A tan dog chewing a on bully stick while next to a person
Gigo drops the bully stick for "empty fingers"

  1. Practice how to teach a dog to "drop it" with objects that interest him, but he is not allowed to chew such as tissues, pens (with the ink removed), wrappers, shoes, etc. Then practice these “how to train your dog” steps outside with items like pine cones, rocks, sticks, leaves, animal poop, etc.


  • If your dog already enjoys grabbing objects and having a game of chase, you should begin by teaching him that you will not play chase with him. Ignore him when he runs away with an object, and he will probably drop the item on his own once he is bored with it. If you must get the item right away, try distracting him by ringing the doorbell or knocking on the door. He will most likely drop the object in the excitement, and you will then have an opportunity to retrieve it.
  • If your dog will not drop a dangerous item, even when you offer a yummy treat or ring the doorbell, you will be forced to open his mouth to remove it. To do this, place your fingers on his lips behind his canines and pull his mouth open. You will now be able to retrieve the item. Make sure you give him a big reward for allowing this treatment and keep that dangerous item out of reach in the future until he is ready to use it during "drop it" training sessions. 

A tan dog has its mouth opened by a person
Forcing Gigo's mouth open in an emergency

I hope this article has helped you to teach a dog how to "drop it" and "leave it". If so, please consider becoming a customer of Pet Expertise or share this article with a friend. Visit our blog for more articles on how to train a dog to have good manners. We also stock lots of training aids, exercise aids, and other dog gear!

Jess Rollins

The Author:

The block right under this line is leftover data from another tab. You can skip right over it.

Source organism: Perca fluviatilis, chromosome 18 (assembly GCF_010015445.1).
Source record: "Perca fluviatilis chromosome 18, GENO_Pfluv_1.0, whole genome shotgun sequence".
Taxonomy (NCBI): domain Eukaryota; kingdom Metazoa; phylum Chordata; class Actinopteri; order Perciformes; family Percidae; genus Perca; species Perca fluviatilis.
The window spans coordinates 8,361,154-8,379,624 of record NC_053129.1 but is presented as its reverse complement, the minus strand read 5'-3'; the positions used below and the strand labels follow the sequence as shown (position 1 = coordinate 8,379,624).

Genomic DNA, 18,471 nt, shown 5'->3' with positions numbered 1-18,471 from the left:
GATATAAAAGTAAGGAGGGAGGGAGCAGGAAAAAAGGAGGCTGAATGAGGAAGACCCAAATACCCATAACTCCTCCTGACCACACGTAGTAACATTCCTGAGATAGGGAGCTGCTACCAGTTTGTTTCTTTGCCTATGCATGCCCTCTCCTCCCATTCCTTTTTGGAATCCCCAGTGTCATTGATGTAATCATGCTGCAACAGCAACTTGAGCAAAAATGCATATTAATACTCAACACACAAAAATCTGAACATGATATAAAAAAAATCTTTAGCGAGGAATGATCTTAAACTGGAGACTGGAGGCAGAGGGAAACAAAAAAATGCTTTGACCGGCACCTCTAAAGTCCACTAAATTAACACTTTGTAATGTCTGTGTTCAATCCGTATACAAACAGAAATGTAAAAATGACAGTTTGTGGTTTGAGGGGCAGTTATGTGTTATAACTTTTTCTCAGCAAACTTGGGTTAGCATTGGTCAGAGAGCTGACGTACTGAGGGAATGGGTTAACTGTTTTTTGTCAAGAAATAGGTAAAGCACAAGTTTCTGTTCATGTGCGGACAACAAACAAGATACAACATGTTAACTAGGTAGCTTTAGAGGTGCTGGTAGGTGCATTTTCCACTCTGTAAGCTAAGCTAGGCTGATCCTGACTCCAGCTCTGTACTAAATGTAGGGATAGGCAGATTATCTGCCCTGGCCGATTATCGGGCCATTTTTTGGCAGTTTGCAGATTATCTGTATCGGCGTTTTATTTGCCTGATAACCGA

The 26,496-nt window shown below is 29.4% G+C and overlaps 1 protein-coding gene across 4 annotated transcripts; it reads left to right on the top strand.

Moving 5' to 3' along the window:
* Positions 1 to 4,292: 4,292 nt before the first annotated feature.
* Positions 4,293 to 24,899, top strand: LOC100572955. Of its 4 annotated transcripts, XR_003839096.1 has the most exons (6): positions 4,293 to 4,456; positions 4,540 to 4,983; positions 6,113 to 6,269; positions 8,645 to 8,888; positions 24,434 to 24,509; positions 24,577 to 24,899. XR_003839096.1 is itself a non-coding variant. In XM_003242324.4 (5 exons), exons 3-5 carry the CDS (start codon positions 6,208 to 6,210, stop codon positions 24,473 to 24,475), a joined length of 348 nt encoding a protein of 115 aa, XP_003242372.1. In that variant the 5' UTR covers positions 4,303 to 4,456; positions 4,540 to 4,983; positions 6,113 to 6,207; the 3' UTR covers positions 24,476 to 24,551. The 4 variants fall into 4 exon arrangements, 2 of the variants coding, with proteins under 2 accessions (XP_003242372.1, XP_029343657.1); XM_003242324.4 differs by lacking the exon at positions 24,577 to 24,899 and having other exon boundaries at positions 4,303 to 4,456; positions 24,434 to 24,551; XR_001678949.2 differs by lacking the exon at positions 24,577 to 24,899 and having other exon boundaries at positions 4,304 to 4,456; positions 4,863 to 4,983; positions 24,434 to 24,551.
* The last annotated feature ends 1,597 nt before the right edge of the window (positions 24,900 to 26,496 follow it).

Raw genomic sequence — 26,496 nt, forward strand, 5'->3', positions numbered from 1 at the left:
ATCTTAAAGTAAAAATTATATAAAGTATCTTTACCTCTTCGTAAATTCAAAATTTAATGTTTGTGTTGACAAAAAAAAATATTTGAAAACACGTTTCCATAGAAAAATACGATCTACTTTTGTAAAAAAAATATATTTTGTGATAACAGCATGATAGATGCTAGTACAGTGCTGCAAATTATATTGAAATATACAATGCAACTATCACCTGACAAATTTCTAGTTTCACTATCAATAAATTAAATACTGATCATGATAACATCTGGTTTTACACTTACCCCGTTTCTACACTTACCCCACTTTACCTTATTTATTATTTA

Jess Rollins

Jess Rollins and Pet Expertise's Mission is to Help You to Maximize Your Dog's Potential!

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  • This site is awesome, As a new dog owner, I was feeling overwhelmed with my pup’s behavior, but the resources and tips provided here have been a amazing. I learned a lot and got huge knowledge, thanks for great content.

    Robert Clark
  • This delightful article reveals the importance of teaching dogs the invaluable skills of “leave it” and “drop it.” Not only does it highlight the potential life-saving benefits for our furry friends, but it also offers a charming approach to training. Spending just 15 minutes a day in short, rewarding sessions ensures effective learning without overfeeding. The suggestion to substitute treats with playtime or scratches adds a touch of warmth and adaptability. By tailoring the training sessions to the dog’s abilities, the article promotes a positive and frustration-free experience for both the learner and the trainer. With these steps, training becomes an enchanting journey from simplicity to real-life situations.

  • To teach a dog to “drop it” and “leave it,” use positive reinforcement techniques such as offering treats, using a clicker, and practicing regularly in different environments. Start with low-value items and gradually work up to higher-value ones. Consistency and patience are key to successfully training your dog.

  • I found this post interesting. Thanks for sharing the knowledge.

  • Will the leave it training here keep my dog from eating random stuff off ground even if they are completed unattended? Trying to train my dog not to eat dog poop while he is running around the dog park.

    Rachael Wingate